In Oregon, the definition of gardening is the three minutes per year you have between freezing and weeding. In those three minutes you have to choose how many other things you can accomplish, all while cursing the rain that causes the weeds to grow.
Here in Austin we've had a pleasantly wet June. We had the normal 2.5" of rainfall - which didn't all fall in 20 minutes. It actually rained a little bit here and there, watering the garden rather nicely. And the weeds.
I've been working 60-70 hours a week on my job so haven't been able to spend the amount of time I'd like out in my yard. That plus the rain means that things have gotten out of control. I decided this morning that I was going to head out into the garden at first light and tackle the weeding. Triage dictated that I start in the front of the house where especially invasive species were taking over and grabbing pedestrians as they passed.
Our Municipal Utility District (MUD) has a weekly landscaping service that will pick up yard debris. They provide oversize black buckets for you to capture the smaller items. Tree branches can be stacked on the curb. Since the weeds in front were seedy and the type that I don't want in the compost, I decided that I would utilize the MUD bucket and get the offending plants hauled away. I went out the garage and to the back to get the MUD bucket. Except I couldn't get through the gate. The sunflowers and trumpet vine had completely taken over. Should I just go back to the other gate and ignore it? Or should I weed? I decided that barring passage was an offensive enough crime that I should just take care of it.
|Freed gate with just a few scattered leaves of evidence|
Of course, once I freed the gate I noticed that the loquat was now overhanging the path - it too needed a pruning in order to provide free access to that side of the house. Once the loquat was cleaned away there were a bunch of hackberry seedlings that had to go. And oh, geez, look at all that chickweed.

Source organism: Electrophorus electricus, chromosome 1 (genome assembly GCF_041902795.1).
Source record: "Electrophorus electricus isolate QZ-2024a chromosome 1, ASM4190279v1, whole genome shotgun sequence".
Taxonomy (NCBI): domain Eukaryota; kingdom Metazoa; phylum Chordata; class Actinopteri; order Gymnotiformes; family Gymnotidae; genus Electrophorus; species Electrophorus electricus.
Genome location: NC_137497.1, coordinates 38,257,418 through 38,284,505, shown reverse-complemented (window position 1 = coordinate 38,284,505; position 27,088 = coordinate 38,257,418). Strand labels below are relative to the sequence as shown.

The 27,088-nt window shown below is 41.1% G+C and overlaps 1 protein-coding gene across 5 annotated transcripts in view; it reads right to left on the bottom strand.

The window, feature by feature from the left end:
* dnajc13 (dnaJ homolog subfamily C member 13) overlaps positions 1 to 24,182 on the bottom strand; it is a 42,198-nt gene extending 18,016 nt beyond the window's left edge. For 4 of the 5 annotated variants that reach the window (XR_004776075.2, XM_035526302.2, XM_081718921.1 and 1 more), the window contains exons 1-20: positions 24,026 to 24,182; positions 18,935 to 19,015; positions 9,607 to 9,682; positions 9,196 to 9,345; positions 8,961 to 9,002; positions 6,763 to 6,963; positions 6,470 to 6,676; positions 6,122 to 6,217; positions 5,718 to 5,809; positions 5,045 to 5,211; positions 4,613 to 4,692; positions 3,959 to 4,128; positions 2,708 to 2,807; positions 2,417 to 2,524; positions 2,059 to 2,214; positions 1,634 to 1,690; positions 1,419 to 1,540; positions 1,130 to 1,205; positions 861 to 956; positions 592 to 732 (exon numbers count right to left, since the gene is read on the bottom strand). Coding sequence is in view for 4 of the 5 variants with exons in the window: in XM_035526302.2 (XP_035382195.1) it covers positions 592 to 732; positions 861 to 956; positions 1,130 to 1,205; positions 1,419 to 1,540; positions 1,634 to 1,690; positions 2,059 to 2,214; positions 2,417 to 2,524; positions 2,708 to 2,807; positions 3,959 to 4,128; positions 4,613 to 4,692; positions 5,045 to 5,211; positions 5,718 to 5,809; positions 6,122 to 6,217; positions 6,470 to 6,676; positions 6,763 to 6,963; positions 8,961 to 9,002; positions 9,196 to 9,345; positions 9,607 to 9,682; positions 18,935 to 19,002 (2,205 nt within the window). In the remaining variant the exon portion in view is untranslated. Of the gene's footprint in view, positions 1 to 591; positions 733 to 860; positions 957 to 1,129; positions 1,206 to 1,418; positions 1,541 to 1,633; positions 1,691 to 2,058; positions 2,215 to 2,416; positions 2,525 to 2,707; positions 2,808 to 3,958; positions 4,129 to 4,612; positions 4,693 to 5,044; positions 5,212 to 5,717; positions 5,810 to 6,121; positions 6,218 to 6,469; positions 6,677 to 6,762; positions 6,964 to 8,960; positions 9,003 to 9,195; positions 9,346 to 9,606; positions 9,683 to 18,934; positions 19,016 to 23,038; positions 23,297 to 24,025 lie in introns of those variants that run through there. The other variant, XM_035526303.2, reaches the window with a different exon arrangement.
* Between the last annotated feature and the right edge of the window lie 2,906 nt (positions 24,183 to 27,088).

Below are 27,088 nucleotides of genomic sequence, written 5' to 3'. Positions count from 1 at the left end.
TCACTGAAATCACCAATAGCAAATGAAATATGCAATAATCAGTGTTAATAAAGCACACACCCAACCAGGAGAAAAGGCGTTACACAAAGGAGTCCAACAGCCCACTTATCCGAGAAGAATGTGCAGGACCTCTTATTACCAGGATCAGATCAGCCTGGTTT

The chickweed and trumpet vine went in the MUD bucket that I was finally able to get to. The sunflowers and loquat were destined for the compost bin. I carted the four armloads back to the bin and settled in to cut them into small pieces so they will decompose faster. As I was cutting through the pile I noticed that the sunflower stems were starting to get really woody. Perfect as nesting cavities for my insect hotel. As I marched through the debris I cut the woodier stems into 5.5" lengths and left them on my leaf bin to dry.
Since I carried an armful (yes I used my t-shirt as a carrier), it filled the bucket. I have three of them, so I made another deal. Go ahead and go in the back yard to get the other bucket. Whatever you pull on the way has to go into the compost bin. Okay. Another plan. I pull up a bunch of sunflowers out of the front yard and prune back the beauty berry. I haul them back to the compost bin, spend 15 minutes cutting them into pieces.
Now I need a break. I sit by the pond and notice that the upland cress needs trimming back. Of course I have my clippers handy. The mint is also taking over - I should harvest some for tea or a nice minty fruit dessert tonight. Crum, that squash needs picking and geez the beans are coming in thick! Wait, the peas are also ripe. I make another deal, go in the house, get something to drink, bring out the harvest basket. It's okay to pull weeds on the way.
I go in the house, I get something to drink. I look at the time. I promised Ed I'd make him a nice lunch today.